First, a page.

From novelist Janowitz (Peyton Amberg, 2003, etc.): an uneven but not unappealing collection of short nonfiction written primarily for magazines.
The 78 pieces included here are all over the map—mostly the map of New York City, though the author takes a couple of side excursions, such as her trip to China to pick up her adopted daughter. Janowitz is ready to tackle almost any topic in her trademark prickly, deadpan manner; strangely, that very flatness gives these articles their life. Chronicling everyday travails is her strong suit. She can grouse with the best of them, noting indignantly that despite being tempted at every corner by a fabulous restaurant, “the modern New York woman is expected to have the same shape as that of a really tough villager who lives in a primitive place and spends the day hunting and gathering.” She can explain what it’s like to live with a dog that gets depressed after losing a fight, and she can make her ferret-fixation scarily palpable: “I thought I had to smell a ferret or I would go mad. It was even worse than the six months or so that I obsessed with eating sand.” Some of the pieces are too short, most notably a narrative about being “raped” by butterflies, intertwined with the story of a horrible traffic accident she’s involved in. That’s a piece that cries out for more detail. A surfeit of material bemoans Janowitz’s failures in dress, hairstyle, and comportment, and she works the jaded angle awfully hard. (On her mothering abilities: “It wasn’t that I didn’t love being with her—I did, for up to fifteen minutes at a time.”) The highlight here is an overarching portrait of her home borough, Brooklyn, so sensitive that it’s hard to believe she ever lived in Manhattan.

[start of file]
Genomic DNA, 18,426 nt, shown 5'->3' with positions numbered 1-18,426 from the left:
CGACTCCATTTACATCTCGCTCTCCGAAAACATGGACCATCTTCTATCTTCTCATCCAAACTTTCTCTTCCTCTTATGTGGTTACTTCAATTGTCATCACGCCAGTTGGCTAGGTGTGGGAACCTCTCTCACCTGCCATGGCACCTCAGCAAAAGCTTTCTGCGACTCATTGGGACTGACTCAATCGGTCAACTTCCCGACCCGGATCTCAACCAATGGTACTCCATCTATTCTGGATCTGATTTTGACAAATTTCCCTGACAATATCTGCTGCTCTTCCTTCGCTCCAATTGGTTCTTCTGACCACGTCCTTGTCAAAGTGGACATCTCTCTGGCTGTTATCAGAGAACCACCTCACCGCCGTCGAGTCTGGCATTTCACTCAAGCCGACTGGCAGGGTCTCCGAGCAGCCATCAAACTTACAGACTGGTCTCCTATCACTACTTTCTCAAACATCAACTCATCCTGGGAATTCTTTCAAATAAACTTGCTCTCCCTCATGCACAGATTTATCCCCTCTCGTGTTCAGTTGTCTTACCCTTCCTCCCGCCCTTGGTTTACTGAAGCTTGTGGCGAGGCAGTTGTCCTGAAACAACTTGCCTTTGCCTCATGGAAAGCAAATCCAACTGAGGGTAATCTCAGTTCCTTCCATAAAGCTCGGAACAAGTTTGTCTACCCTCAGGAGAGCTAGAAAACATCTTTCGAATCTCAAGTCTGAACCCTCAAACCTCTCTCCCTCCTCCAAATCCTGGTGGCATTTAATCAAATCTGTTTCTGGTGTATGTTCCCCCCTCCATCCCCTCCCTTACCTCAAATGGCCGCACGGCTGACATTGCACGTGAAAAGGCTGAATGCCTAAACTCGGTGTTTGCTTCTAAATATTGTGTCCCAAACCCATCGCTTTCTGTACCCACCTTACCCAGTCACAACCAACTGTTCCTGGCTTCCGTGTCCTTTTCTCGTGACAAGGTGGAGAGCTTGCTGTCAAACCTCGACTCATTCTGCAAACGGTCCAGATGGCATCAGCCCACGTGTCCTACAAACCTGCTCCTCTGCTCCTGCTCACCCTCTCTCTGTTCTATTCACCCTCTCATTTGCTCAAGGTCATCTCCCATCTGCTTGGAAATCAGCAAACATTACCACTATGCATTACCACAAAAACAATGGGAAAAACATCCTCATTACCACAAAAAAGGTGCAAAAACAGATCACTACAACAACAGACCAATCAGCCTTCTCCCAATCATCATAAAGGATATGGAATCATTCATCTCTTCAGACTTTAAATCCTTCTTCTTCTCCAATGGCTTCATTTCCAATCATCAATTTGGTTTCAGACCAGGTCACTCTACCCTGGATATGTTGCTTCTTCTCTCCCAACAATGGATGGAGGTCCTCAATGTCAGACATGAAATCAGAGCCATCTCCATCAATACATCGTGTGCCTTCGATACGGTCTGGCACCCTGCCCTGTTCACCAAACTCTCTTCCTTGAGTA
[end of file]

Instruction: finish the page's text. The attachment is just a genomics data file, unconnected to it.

How to find pleasure and fault here and there about the city, delineated with a pleasingly naked candor.